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Quick Response to Supply Chain Disruptions from the Coronavirus


What to Do if Your Supply Chain Has Been Interrupted


Caixin China’s Manufacturing Purchasing Manager’s Index (PMI) has just recorded the lowest numbers since survey inception in 2004. February’s numbers were lower than 2008’s great recession. A value above 50 shows a trajectory of growth, whereas a valuation below 50 indicates retraction. Last month’s PMI was 40.3, largely due to the Chinese manufacturing operations remaining closed in attempts to stifle the outbreak of COVID-19.


What now? Impending supply chain disruptions can be properly mitigated by partnering with an international transportation management team to optimize your entire supply chain strategy, by compiling a list of every supplier ever used, designing appropriate backup implementation, and diversifying risk by sourcing locally.


The coronavirus has already begun to directly impact India and massive manufacturing industries there within. “We are getting charter inquiries every day and I would expect that to double over the next couple of weeks. I fear that in the next 10 days or two weeks, [we will be witnessing] the fastest air freight peak ever seen.” [Source]



Optimize Your Entire Supply Chain Strategy


If your current supply chain strategy has a weak design, you may be missing out on key indicators and components worthy of mitigating unforeseen risk (like viral outbreaks) and streamlining your operational sectors without missing a beat.


The typical issue here is that most global supply chains lack the structural strategies to account for major disruptions, leaving a gaping whole and halted production in the wake of a crisis. And let’s be honest here, typical supply chain strategies are not going to cut it in today’s volatile market of Brexit deals, trade wars, and coronaviruses.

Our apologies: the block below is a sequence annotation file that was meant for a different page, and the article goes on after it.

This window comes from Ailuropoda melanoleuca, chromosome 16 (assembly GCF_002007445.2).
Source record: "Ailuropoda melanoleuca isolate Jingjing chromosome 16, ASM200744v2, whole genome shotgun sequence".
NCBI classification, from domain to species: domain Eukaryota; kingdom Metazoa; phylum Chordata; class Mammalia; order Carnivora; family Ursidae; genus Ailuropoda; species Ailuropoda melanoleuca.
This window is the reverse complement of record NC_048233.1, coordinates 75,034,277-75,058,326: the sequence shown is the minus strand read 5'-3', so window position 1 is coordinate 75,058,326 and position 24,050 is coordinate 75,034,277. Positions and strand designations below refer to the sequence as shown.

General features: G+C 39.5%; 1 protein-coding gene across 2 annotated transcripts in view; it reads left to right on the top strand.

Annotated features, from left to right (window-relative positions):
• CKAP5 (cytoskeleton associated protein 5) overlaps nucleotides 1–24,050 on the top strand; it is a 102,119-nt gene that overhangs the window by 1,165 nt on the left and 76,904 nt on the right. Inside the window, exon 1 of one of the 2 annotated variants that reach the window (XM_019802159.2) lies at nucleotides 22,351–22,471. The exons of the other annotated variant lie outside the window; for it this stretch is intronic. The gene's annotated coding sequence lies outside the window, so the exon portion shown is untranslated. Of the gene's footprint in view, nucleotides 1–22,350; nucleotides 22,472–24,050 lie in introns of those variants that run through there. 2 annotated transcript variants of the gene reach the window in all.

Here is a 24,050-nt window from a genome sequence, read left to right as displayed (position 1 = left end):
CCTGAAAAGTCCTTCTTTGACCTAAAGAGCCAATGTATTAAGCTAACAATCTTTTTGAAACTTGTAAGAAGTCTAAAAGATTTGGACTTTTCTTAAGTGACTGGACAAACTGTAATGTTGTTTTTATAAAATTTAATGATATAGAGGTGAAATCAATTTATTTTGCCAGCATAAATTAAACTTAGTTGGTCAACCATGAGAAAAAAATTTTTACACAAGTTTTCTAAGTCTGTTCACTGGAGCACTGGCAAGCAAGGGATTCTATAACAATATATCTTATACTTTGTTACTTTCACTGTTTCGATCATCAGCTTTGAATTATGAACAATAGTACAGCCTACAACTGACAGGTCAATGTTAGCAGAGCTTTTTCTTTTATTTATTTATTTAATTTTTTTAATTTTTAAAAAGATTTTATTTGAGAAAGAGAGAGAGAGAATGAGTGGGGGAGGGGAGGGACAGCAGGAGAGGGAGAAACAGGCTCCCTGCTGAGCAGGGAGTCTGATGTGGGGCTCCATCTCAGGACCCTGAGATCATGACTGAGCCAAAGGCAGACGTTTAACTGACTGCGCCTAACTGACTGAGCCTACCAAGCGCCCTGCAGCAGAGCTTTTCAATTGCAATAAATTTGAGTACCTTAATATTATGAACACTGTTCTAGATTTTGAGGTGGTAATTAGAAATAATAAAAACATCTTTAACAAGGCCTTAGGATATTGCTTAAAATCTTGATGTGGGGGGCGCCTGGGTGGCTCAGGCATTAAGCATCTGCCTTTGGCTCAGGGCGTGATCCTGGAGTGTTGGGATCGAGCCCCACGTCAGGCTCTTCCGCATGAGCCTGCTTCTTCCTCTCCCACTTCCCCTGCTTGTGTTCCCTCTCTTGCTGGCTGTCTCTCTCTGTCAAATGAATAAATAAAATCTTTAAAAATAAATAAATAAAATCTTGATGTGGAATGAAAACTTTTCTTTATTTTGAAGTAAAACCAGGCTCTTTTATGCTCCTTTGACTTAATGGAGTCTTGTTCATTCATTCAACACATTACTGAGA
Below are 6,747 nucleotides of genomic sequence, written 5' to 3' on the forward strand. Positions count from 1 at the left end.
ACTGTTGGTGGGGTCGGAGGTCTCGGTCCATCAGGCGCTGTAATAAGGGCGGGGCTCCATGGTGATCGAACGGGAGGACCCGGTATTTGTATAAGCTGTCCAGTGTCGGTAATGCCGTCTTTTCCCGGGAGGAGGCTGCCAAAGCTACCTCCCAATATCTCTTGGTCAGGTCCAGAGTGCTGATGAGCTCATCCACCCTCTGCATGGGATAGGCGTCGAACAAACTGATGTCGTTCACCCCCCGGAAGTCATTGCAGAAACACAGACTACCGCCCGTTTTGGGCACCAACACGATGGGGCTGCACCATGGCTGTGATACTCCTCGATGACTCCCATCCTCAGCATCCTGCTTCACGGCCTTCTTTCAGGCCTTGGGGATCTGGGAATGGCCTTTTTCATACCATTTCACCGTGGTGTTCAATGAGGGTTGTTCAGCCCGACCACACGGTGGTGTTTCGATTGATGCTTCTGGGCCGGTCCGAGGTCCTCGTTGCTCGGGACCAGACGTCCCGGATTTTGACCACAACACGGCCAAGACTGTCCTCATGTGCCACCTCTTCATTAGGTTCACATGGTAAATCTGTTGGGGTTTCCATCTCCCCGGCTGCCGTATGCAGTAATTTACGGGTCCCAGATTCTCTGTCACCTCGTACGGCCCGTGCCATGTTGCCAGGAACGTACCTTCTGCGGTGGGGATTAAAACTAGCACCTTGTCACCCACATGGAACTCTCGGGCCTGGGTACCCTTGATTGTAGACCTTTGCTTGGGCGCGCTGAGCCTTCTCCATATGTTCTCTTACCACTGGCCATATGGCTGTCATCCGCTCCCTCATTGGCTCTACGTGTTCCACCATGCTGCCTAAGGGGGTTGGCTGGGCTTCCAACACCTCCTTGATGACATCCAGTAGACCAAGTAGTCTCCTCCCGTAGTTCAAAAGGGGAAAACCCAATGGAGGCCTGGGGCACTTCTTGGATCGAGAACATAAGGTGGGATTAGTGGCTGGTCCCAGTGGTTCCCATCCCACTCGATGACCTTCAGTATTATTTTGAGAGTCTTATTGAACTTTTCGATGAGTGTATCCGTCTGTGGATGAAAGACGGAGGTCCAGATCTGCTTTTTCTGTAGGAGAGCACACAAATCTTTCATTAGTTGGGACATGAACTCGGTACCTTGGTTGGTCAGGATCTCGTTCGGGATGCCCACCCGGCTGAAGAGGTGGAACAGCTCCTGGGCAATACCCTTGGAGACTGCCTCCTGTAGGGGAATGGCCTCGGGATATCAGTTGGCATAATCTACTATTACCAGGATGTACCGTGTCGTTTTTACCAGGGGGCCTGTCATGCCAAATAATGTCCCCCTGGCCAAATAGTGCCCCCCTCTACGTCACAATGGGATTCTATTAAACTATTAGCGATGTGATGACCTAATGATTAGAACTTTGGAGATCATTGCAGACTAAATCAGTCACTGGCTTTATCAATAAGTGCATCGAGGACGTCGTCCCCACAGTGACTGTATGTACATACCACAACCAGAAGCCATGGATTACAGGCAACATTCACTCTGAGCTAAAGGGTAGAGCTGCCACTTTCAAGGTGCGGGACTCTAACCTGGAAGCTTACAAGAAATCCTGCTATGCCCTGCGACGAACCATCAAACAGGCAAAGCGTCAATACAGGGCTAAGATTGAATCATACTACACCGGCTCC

A new innovative design must be integrated into your supply chain if you expect to continue any type of year over year growth and predictive profitability when the trajectory and current complexities revolving around global trade of any kind are rightfully taken into consideration. Your supply chain, like any other aspect of business, must adapt and evolve with the times. To refuse change is to accept failure.


So, the question remains – if you agree to make the necessary changes in direct proactive response to policies, disruptive nuances, and adaptive supply and demand dynamics, then where do you begin?


Answer: Suppliers. ALL suppliers.



Suppliers: Who Supplies Your Suppliers?


This knowledge is critical to mitigate risk and crisis aversion to both diversify threats and limit exposure. If you fail to thoroughly understand the layers of suppliers involved in your entire supply chain, then that lack of knowledge could prove to be perilous in nature and detrimental to the longevity of your business. Revert back to the 2011 Sendai earthquake that quite literally shook Japan. Some companies were vulnerable for weeks because they were unaware of their actual exposure due to their inherent unfamiliarity of their upstream suppliers. This is an easy mistake to correct – ensure that you are making the necessary adjustments.